A sensible security policy for 2.0 times


At NTNU Library we have a relatively restrictive security policy for our computers: managed clients. These clients are managed to the extent that a typical user cannot even add a printer. Adding any software — with the exception of things that do not a) change the Windows registry at a deep level, or b) require that you change resources anywhere outside your profile — is not allowed. In the days of yore when we had IT people in the same building, this used to work, now all IT is outsourced. IT doesn’t ork (pardon the pun).

I’ve experienced a lot of security policies in my time (working for a small limited company, a massive European, and then American concern, and now the public sector), but one thing has typified relationships with IT services: us against them. IT is not interesting, it’s a set of tools. A hammer is only interesting in the case that it someone needs to hammer a nail in. In the same way, IT has no value beyond what the users need, any other conception is misguided.

The current security policy as is denies users the possibility of doing their job in the best possible way: Times are changing so fast that we cannot rely on when the IT services get around to creating an MSI image and rolling it out. Nor does everyone have exactly the same needs (isn’t it peculiar that the IT people should think this in the first place?), because they all do different jobs — yes, even the people who have the same position title.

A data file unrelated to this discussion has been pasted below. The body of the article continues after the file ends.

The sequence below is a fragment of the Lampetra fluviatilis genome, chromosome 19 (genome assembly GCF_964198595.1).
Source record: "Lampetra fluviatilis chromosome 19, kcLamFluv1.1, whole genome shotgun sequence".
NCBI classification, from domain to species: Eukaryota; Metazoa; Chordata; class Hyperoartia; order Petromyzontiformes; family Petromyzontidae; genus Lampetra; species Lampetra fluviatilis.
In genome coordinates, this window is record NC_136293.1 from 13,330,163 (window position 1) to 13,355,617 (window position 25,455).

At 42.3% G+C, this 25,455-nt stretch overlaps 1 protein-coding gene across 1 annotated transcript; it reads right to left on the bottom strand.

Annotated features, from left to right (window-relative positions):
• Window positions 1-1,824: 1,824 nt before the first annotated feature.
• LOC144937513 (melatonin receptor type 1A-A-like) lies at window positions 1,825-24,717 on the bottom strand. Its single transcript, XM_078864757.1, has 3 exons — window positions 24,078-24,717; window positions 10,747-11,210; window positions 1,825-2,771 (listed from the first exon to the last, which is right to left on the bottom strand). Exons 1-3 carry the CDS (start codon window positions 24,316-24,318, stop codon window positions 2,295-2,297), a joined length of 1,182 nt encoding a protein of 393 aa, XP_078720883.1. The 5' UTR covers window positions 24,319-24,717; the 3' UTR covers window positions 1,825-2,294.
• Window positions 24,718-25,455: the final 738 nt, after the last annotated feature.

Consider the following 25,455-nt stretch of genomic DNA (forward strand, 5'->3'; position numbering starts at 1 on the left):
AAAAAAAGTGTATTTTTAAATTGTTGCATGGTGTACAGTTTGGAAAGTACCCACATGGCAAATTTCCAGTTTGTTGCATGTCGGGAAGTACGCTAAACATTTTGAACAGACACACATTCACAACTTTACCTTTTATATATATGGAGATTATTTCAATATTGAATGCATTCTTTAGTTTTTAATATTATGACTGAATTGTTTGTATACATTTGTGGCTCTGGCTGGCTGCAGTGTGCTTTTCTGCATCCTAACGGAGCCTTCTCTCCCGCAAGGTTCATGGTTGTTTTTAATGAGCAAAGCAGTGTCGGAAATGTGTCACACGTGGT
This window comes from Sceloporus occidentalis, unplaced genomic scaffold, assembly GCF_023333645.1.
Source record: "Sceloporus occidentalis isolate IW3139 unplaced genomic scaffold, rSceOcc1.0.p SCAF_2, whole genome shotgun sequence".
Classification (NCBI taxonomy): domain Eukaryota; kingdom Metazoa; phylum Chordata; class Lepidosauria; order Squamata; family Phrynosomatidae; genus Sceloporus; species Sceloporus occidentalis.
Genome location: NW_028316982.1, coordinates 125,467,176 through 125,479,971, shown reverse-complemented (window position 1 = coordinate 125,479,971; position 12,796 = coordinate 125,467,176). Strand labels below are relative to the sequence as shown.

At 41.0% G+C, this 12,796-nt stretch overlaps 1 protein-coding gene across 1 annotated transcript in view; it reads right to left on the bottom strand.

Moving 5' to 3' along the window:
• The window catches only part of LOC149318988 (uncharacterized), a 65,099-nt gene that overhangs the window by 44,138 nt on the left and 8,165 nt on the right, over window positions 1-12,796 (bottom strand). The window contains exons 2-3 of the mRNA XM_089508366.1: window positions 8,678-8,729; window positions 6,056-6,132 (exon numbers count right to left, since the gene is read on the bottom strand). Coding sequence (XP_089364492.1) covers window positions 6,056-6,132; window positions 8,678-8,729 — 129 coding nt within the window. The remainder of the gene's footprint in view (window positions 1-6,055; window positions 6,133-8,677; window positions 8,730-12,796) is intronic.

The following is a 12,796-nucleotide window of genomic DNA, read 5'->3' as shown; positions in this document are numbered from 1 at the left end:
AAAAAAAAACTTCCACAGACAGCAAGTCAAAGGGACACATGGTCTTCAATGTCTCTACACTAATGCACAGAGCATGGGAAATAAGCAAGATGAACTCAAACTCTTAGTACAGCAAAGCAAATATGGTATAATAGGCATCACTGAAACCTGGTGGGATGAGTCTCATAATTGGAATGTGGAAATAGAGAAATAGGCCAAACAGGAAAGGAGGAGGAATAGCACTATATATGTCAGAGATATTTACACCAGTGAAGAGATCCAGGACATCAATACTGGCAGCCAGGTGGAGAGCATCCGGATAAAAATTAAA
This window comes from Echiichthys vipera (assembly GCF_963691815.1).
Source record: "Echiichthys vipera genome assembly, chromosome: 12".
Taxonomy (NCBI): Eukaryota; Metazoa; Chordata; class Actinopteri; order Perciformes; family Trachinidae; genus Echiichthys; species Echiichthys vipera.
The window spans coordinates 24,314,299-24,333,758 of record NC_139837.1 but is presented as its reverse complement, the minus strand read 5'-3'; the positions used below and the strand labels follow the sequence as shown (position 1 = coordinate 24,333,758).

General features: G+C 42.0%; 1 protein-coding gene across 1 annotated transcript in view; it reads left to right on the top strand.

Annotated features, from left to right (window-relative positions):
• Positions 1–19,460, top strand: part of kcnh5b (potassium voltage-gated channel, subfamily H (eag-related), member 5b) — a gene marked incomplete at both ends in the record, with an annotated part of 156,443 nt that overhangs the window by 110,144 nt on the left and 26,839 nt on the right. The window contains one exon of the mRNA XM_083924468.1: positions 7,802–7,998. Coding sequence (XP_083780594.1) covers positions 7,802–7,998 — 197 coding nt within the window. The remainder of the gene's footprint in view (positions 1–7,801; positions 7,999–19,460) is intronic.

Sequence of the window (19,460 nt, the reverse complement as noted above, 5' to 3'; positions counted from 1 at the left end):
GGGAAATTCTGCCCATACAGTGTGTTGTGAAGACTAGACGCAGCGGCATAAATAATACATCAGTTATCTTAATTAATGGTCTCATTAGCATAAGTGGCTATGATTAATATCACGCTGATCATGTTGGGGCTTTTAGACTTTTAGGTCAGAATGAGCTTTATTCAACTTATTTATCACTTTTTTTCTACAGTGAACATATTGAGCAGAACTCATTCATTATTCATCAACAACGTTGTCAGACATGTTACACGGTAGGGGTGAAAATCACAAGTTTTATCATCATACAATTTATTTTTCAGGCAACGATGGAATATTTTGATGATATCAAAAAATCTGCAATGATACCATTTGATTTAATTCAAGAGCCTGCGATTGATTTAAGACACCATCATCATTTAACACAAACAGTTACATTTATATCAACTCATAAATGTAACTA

The funny thing is that this security policy is no different from anywhere else I worked except the small limited company*. Why? It’s simple: Microsoft Windows. Microsoft Windows is an operating system for a personal computer, i.e. not a network computer. Windows wasn’t designed to be connected to the web — the big network — because it was invented before the web really took off. And this lack of network-savvy hampers IT services in doing their job: helping us do our job.

The reason is that IT security has become about stopping viruses (and to a lesser extent hackers) doing their job. One of the major problems facing IT is that the Microsoft Windows infrastructure is monolithic, there is no possibility of limiting damage to where the user is: if the rot gets in, it gets in. Now Vista does go some way to solving this by asking if you really want to do X because it may result in Y, but this doesn’t really cut the mustard — it is probably the most effective way of hindering unwanted software from doing its worst because a human is a better judge of what is an allowable action than a computer, but no-one can really be bothered doing that job. But we don’t use Vista, we use XP (and I suspect that our Vista will be equally locked down because the IT people don’t trust in Microsoft’s ability to patch the built in insecurities).

So the IT people are afraid, but what to do? Simple: drop Microsoft Windows and insist on a solid, network-savvy operating system (there are enough of them out there). Let the user have control of their user area, while the IT services control the core system. This is the typical policy on any UN*X-alike system, and it’s a successful one. The user does know best, and in the unlikely event that their home directory gets hosed, so be it: that’s why you were taking backups.

* They had no security policy, it was anarchy, but they weren’t running Windows, so it was OK (they dropped Windows after an Outlook virus spread itself to our entire customer base).



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